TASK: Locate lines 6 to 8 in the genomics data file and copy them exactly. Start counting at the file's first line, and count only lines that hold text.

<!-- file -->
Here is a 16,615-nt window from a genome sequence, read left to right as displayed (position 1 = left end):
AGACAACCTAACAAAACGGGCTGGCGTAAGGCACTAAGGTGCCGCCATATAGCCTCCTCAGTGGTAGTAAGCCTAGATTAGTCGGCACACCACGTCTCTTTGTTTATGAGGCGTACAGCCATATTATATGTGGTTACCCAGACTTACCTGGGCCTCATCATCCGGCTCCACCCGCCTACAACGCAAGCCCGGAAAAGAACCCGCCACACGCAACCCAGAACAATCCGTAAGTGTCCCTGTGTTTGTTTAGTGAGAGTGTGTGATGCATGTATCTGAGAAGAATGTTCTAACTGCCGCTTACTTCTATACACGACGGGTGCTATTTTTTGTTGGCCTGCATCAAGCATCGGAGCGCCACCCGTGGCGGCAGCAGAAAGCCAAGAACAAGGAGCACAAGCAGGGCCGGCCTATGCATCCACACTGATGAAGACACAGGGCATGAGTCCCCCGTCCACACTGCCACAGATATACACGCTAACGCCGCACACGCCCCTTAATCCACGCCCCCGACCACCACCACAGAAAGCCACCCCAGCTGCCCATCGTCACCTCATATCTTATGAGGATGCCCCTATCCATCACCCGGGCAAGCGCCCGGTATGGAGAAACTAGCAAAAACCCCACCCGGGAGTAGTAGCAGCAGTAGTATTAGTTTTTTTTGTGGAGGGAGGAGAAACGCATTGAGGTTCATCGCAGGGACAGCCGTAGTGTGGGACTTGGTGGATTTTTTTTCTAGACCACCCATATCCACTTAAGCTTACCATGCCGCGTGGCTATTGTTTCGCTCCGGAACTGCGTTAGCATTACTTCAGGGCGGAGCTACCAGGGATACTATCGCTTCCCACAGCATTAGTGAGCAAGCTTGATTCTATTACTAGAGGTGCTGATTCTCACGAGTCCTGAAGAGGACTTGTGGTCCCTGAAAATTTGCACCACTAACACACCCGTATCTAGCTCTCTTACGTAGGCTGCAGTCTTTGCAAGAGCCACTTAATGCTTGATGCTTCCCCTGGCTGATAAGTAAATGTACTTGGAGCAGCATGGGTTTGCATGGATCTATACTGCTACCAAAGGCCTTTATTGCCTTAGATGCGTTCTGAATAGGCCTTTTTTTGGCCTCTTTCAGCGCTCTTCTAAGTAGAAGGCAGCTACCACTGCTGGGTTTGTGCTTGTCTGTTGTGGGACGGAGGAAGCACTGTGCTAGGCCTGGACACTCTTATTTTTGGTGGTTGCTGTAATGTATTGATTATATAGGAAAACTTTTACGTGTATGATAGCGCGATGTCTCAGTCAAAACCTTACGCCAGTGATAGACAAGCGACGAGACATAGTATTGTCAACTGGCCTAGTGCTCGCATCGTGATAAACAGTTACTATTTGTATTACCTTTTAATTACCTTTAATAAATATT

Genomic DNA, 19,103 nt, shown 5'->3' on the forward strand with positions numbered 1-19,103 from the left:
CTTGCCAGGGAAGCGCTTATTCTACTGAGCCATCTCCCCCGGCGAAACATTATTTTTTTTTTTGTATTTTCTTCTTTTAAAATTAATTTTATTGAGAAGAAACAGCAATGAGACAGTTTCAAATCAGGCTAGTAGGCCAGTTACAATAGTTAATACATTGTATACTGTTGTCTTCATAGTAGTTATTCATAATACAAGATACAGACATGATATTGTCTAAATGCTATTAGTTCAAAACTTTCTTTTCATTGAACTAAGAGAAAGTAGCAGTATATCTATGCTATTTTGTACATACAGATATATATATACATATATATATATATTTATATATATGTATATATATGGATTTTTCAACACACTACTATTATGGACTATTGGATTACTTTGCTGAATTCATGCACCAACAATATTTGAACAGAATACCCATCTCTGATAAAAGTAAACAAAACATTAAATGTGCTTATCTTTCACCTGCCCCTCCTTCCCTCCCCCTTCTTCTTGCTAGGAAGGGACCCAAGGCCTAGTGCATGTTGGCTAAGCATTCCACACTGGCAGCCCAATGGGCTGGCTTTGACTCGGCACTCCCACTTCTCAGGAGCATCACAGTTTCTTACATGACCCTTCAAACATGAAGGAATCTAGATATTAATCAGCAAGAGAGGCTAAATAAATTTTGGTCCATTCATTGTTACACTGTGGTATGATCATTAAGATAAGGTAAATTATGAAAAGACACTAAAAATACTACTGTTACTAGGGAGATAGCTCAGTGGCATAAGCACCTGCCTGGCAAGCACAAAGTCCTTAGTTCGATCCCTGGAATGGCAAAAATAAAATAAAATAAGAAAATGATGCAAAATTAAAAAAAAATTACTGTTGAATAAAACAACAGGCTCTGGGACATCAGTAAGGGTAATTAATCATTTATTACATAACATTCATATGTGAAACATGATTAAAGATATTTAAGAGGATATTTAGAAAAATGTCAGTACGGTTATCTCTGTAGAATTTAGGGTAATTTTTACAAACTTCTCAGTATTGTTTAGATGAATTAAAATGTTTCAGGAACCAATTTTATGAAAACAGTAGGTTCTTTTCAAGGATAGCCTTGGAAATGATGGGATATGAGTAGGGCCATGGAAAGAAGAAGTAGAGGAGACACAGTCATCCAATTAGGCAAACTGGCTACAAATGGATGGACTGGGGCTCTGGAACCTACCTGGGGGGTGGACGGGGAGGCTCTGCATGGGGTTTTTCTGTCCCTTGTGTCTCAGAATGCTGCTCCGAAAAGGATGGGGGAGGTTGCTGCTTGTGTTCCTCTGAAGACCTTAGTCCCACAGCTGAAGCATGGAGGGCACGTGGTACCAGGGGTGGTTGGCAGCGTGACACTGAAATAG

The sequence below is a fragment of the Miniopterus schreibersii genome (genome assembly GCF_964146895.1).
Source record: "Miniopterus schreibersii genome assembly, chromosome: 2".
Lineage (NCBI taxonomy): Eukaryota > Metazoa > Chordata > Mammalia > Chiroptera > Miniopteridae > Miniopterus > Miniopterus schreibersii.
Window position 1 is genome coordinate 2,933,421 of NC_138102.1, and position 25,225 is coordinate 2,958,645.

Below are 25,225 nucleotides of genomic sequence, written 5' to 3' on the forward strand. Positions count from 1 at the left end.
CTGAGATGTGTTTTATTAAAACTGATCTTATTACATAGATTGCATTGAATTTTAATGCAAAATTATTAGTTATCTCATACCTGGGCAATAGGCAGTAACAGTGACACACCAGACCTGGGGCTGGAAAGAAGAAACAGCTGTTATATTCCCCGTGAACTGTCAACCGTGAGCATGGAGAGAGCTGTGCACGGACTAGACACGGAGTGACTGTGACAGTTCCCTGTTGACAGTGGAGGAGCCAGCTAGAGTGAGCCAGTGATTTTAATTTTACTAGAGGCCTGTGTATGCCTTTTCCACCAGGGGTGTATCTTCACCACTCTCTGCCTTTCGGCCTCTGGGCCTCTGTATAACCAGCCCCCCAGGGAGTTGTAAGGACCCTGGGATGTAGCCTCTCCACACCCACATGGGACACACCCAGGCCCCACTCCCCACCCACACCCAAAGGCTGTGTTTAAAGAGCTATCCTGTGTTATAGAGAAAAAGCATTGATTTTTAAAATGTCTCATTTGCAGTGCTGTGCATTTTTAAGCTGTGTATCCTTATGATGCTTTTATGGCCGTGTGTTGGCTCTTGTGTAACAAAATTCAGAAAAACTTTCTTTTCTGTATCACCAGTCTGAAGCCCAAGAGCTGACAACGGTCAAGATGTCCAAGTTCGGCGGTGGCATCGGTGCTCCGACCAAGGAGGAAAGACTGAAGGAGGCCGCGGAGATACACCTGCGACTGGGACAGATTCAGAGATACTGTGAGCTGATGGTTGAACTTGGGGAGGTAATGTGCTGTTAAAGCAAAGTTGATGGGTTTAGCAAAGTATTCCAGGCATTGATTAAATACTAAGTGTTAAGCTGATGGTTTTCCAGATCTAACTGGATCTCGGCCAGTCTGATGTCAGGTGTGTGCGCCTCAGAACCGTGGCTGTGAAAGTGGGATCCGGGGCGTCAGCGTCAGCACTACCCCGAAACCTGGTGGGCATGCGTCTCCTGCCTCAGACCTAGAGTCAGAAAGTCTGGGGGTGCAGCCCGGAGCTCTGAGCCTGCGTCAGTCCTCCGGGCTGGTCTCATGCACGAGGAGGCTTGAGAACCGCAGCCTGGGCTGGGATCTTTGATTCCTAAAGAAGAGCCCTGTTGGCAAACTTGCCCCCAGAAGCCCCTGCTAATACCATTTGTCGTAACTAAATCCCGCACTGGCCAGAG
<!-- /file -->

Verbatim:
Source record: "Miniopterus schreibersii genome assembly, chromosome: 2".
Lineage (NCBI taxonomy): Eukaryota > Metazoa > Chordata > Mammalia > Chiroptera > Miniopteridae > Miniopterus > Miniopterus schreibersii.
Window position 1 is genome coordinate 2,933,421 of NC_138102.1, and position 25,225 is coordinate 2,958,645.